Components of Results of Operations

 

Revenue

 

Our revenue has historically been generated through grants from government and other (non-government) organizations. We currently have no commercially approved products.

 

Grant revenue is recognized for the period that the research and development services occur, as qualifying expenses are incurred, or conditions of the grants are met. We concluded that payments received under these grants represent conditional, nonreciprocal contributions, as described in ASC 958, Not-for-Profit Entities, and that the grants are not within the scope of ASC 606, Revenue from Contracts with Customers, as the organizations providing the grants do not meet the definition of a customer. Expenses for grants are tracked by using a project code specific to the grant, and the employees also track hours worked by using the project code.

 

The total revenue for government grants was approximately $0.6 million and $11.8 million, respectively, during the three months ended March 31, 2023 and 2022.

 

For the three months ended March 31, 2023 and 2022, we worked on the following grants:

 

National Institute of Health – National Institute of Allergy and Infectious Disease (“NIH-NIAID”) (Federal Award #1R44AI117976-01A1) – this grant was for $1.4 million and started in September 2019 through August 2021. This grant was subsequently amended to extend the date through August 2022. No grant income was recognized for this grant for the three months ended March 31, 2023, and approximately $27 thousand of grant income was recognized for the three months ended March 31, 2022. This grant was completed in 2022.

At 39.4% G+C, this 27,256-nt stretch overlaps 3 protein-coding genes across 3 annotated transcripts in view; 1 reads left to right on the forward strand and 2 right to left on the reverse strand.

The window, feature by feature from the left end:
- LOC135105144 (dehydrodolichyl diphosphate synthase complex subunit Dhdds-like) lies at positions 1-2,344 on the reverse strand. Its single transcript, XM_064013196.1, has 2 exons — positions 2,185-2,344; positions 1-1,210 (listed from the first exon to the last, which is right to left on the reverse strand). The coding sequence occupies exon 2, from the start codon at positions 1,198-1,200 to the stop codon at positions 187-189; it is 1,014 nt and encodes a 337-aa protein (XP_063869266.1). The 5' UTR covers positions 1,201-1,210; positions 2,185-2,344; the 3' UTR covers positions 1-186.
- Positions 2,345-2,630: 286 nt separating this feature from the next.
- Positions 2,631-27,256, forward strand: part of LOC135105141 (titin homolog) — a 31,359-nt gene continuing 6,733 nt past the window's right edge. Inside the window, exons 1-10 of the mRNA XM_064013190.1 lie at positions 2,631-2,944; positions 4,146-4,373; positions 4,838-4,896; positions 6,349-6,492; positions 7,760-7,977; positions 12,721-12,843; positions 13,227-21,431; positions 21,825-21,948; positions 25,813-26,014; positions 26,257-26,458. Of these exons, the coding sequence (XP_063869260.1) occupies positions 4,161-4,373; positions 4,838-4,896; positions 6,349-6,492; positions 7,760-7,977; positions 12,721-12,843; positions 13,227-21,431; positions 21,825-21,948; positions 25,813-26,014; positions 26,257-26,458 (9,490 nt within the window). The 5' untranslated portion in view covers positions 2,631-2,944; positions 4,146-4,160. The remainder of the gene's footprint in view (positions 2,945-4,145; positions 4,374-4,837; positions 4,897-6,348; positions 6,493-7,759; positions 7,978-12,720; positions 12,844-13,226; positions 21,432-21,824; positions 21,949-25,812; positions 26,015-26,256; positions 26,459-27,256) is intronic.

NIH-NIAID (Federal Award #1R41AI131823-02) – this grant was for approximately $1.5 million and started in April 2019 through March 2021. The grant was subsequently amended to extend the date through March 2023. Grant income recognized was approximately $192 thousand and $13 thousand, respectively, for the three months ended March 31, 2023 and 2022 There is approximately $237 thousand in funding remaining for this grant as of March 31, 2023.

 

NIH-NIAID through Geneva Foundation (Federal Award #1R01AI132313-01, Subaward #S-10511-01) – this grant was for approximately $2.7 million and started in August 2017 through July 2021. Grant income recognized was approximately $236 thousand and $23 thousand, respectively, for the three months ended March 31, 2023 and 2022. This grant was subsequently amended to extend the date through July 2023.There is approximately $226 thousand in funding remaining for this grant as of March 31, 2023.

 

JPEO through Advanced Technology International – this grant was for a potential of $25 million, awarded in stages starting in August 2019 and with potential stages running through February 2023. Additional contract modifications were added to this contract in 2020 and 2021 for work on a COVID therapeutic, bringing the contract total to $203.6 million. Grant income recognized was approximately $153 thousand and $11.7 million, respectively, for the three months ended March 31, 2023 and 2022. This grant was terminated in 2022. 

 

The grants for the JPEO Rapid Response contract are cost reimbursement agreements, with reimbursement of our direct research and development expense (labor and consumables) with an overhead charge (based on actual, reviewed quarterly) and a fixed fee (9%).